Exhausted from my long day previously, I got a late start. I prefer modern to contemporary art (anything before 1970) but I’m still interested in the latter, so I went to the Hong Kong Museum of Art. It was terrible. I’m not a philistine, I can look at photos, prints, even sculptures and appreciate how they depict reality or use space. But something I can’t stand is ceramics. Put a painting of mythical animals on a tureen – and the museum had lots – and it puts me sleep.
I think the museum knew this, because it attempted a multi-roomed ‘political economy of ceramics’ exhibit, which invited visitors to pretend they were ceramics traders, and stamp cards to figure out what kind of emotion they brought to ceramics trading… fuck, I can’t do it, I’m even boring myself with this description. Did you know Europeans stopped importing Chinese ceramics after they figured out how to copy it? Do you even care?
Yes, it was that dull – Alice In Wonderland, the far superior 1966 psychedelic version
While I’m at it, also dull are landscape watercolours and inks, and calligraphy is spectacularly sleep-inducing. There were lots of those too. The contemporary art wasn’t much better. Someone cut up Ozu movies and made high-school-quality alternative posters for them in pencil. Everything was fragmented. Really? That’s all you’ve got to say about the world? My problem with most contemporary art is it’s so firmly inward-focused, as if the inner lives of artists can reveal great insights about the world. I don’t think they can, because most of them are art-school graduates who express their distance from wage-labour by making interminable pieces about their feelings. I have feelings already, I don’t need yours. Show me something that reflects, in some form, the realities of most people’s lives.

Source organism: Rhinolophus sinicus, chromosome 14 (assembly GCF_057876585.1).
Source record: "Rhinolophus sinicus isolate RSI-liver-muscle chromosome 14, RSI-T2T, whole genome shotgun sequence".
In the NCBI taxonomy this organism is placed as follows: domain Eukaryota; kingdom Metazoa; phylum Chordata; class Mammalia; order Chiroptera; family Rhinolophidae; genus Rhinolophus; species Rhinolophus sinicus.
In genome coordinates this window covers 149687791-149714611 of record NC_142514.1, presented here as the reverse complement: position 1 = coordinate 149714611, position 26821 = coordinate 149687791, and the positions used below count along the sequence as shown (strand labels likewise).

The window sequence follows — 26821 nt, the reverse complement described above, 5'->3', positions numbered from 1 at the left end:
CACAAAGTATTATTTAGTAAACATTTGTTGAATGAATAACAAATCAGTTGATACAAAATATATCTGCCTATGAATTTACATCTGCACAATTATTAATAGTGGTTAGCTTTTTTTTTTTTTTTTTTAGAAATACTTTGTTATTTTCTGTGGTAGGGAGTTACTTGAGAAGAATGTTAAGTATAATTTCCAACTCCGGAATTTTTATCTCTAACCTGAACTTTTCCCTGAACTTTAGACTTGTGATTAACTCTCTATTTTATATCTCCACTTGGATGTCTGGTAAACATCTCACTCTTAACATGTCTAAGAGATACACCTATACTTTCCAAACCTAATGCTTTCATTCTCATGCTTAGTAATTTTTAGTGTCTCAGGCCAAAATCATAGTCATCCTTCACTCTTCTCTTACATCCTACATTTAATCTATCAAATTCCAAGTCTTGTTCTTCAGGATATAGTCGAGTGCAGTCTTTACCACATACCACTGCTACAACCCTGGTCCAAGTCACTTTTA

In fairness, some artists did this. I liked the photographs of street vendor shops and minutiae of peoples lives… but I take these on my iPhone and never got into a gallery, eliminating the always-irritating ‘but have you done that?’ argument. In fact, there were two pieces in the entire gallery I appreciated: fake roosters on trolleys, and a rabbit and human organs pieced together by bits of cardboard, the latter opened to show tiny doors, as a statement on lives lived in small flats. Relevant, innovative. The rest sucked out valuable time I could’ve spent enjoying the Spectacle.
After that, it was back onto the subway, which wasn’t quite as grandiose as Seoul’s, but had some lovely reminders of my spiritual home – not just the British-accented subway announcer but the stickers too:
The only thing left to mention is the Hong Kong Duty Free, which has an amazing, inexpensive (compared to Korea) selection of decent whiskeys. Sipping my sherry cask-aged Laphroaig at home made the return to stultifying wage-labour that much easier. I really liked Hong Kong: it was British enough to satisfy my cravings for good chocolate and alcohol, and Buddhist enough to have good vegetarian food. I had forgotten how much I enjoy being in a city where people speak my language. My opinion might have changed if I’d actually gotten the job I travelled there for (I didn’t) and been forced to live through summer humidity. But as a short-term visitor, I highly recommend it.